The only real issue that I have with the paint is the selection of the colors, and it’s really more a matter of personal taste. Though the set has your basic colors, I wish that it had a crimson or a magenta. I’ve been getting into color schemes lately that include more pinks and purples, and the poppy red that is included is a very warm red making it difficult to get the pinks and purples that I want. The set also comes with a dark plum instead of a standard violet. Though the plum is great for blending into the blues and using as a complement to the yellow and the ochre, I again have gotten into these pink and purple color schemes, and I’d love a brighter violet.
I love the brightness of the colors, the quality of the paint, the compactness of the set, and the price. I’d just love a slightly different color selection. However, Derwent has recently announced that it is releasing a second set of the Inktense Paint Pans with 12 different colors including a scarlet and a fuchsia, though no bright violet, but for now it only appears to be available in the UK. I’m not sure when or if it’ll be available in the US, but in the meantime, I’ll make do with what I have.
So if you are looking for a compact and inexpensive set of lightfast paints, the Derwent Inktense Paint Pan Travel Set might be just the thing. Please remember that I am not receiving any kind of compensation for any of these reviews or recommendations. They are just the materials that I personally like to use.
Words, text, and reflections are a big part of my journaling process, but there are times when I might not want the text to be so obvious, especially since I openly share my journal with others. So obscuring the words is a great way to include writing while making it hard to read.
Today I worked primarily with text using a General’s Sketch & Wash pencil (water-soluble graphite), Derwent Inktense pencils, and uni-ball Vision pens. I focused on using the text in a more graphic manner, and the reflective writing provided a textured background while the stenciled words created some big words that stand out. The smaller emphasized words provided a little visual pop. I see this as a good start, and I’ll most likely add more to this spread in the future.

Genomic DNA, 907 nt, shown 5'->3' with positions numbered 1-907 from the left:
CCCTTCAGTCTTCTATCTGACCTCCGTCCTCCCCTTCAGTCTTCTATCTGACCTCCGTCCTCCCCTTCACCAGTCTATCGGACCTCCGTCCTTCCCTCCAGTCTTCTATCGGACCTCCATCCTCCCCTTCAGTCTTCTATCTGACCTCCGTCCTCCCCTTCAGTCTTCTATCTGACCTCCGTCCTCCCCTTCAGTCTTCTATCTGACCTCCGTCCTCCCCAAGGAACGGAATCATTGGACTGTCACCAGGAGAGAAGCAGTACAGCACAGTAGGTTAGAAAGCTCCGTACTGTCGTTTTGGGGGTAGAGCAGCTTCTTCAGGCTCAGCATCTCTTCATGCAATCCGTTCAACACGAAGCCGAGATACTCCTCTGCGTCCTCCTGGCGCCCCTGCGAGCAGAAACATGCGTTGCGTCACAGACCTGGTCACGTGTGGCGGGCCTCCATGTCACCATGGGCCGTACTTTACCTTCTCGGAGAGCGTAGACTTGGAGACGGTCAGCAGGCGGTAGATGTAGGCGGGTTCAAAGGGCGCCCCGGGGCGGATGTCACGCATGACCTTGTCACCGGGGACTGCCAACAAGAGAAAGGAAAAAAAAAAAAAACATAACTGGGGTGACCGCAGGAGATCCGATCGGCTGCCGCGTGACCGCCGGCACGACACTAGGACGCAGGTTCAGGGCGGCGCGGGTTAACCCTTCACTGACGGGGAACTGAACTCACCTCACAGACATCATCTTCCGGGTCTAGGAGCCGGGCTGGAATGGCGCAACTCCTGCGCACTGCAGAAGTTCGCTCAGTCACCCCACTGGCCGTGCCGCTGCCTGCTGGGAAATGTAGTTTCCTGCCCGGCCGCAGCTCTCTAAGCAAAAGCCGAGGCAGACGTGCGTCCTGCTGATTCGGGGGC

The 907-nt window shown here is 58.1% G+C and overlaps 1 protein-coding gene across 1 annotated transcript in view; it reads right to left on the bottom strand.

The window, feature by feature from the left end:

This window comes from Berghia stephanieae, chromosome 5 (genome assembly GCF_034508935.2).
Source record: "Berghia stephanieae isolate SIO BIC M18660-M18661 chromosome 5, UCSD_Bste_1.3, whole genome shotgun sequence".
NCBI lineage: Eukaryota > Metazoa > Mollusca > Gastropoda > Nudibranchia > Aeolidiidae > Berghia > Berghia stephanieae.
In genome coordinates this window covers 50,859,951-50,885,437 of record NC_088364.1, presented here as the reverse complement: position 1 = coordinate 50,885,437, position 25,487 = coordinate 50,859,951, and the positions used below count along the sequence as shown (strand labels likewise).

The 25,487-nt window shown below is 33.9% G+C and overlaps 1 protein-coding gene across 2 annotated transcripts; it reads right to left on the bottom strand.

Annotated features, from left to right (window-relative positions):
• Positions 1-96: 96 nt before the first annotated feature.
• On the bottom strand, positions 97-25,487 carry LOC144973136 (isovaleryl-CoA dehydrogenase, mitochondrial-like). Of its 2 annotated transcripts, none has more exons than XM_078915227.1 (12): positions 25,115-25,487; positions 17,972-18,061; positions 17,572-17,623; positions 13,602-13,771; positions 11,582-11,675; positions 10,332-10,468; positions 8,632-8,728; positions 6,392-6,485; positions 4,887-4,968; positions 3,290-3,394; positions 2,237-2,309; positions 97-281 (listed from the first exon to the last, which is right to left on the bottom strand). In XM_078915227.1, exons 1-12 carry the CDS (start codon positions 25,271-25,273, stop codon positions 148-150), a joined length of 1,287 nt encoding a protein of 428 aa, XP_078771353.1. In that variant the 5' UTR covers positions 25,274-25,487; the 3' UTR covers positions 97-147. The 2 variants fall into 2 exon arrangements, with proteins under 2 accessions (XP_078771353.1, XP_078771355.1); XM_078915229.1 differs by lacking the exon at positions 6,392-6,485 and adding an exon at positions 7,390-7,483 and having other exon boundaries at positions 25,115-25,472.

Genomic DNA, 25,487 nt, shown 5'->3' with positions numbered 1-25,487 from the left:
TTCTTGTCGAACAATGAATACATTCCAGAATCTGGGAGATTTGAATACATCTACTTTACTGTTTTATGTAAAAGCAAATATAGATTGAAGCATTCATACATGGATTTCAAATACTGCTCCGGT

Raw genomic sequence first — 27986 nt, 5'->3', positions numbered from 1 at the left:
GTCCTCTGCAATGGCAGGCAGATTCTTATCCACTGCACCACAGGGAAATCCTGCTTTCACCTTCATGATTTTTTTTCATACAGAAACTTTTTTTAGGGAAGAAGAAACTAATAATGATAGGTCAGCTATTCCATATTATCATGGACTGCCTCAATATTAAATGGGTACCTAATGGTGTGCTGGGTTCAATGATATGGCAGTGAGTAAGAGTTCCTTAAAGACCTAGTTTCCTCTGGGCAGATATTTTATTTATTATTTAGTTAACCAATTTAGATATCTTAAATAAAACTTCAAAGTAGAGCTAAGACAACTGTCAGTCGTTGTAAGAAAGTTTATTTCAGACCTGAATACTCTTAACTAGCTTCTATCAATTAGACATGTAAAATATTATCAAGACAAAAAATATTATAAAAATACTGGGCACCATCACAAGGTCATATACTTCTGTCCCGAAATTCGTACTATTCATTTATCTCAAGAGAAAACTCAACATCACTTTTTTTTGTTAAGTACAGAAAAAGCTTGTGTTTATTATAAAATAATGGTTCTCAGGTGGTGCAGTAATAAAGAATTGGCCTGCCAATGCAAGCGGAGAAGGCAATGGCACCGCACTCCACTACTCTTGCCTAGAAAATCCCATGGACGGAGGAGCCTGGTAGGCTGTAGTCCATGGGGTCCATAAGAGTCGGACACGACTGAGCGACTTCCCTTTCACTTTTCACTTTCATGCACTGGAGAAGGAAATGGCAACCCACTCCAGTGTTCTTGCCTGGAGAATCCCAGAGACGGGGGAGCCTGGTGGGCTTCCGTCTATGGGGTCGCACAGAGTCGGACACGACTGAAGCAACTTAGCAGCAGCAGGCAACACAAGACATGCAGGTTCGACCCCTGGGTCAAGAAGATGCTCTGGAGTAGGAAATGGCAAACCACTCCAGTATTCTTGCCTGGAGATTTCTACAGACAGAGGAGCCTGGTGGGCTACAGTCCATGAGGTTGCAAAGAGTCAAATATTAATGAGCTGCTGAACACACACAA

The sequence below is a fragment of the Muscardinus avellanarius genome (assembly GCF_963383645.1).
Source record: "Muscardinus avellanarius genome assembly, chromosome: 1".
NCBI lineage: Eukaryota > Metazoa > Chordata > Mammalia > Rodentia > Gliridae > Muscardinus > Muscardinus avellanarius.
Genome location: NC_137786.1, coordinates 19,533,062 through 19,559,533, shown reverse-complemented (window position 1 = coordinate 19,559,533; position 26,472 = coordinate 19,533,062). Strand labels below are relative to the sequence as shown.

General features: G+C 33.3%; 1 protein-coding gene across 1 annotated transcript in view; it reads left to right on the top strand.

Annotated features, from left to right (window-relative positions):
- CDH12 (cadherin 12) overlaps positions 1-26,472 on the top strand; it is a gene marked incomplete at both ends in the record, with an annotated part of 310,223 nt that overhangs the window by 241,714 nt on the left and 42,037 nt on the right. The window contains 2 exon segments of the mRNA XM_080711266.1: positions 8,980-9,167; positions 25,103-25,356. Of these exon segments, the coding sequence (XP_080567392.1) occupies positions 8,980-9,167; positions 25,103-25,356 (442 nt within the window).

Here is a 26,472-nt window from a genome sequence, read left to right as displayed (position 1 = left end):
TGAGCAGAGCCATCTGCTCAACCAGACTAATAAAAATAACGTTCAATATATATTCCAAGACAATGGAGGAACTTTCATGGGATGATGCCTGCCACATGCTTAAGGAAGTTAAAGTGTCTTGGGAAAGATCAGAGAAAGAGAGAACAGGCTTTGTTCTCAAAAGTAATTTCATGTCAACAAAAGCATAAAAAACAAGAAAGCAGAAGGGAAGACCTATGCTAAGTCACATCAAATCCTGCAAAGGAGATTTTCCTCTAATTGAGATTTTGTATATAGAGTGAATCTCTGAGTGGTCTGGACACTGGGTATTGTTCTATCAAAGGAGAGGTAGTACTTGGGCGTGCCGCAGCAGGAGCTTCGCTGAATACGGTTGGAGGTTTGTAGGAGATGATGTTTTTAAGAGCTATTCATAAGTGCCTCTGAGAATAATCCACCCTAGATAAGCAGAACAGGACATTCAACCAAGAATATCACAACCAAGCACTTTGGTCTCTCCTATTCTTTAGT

I hope that you enjoy the video!
It’s the eighth lesson of the Creative Prayer Book, and I’m diving into more into my creative affirmations. Remember that you can add any text that you want — affirmations, quotes, song lyrics, poems, prayers. It’s really up to you.
Last week I used some stencils to add the words, so this time, I turn to those index cards with my affirmations, and I use my ordinary handwriting and my uni-ball Vision pens to add the text. I definitely don’t have a neat and fancy handwriting style, so I’m relying on my printed and cursive handwriting, but to make it stand out more, I thicken the letters by going back over the letters with my pen and carefully drawing in a thicker shape around the lines of the letters and filling in the resulting shapes with solid ink. This not only makes them bolder and easier to see, but it allows me to make the letters neater and to be a bit more artistic with them.
As I decide what text goes on which page, I think about the placement of my words and how big to write them. Since the ink doesn’t draw too well on top of glossy surfaces, I try to avoid writing on top of magazine images.
I do a couple pages of printed text and a couple pages of cursive text, and along with the stenciled text from last week, I have a good start with adding my affirmations to my pages. So think about how you can add more text to your pages using your ordinary handwriting.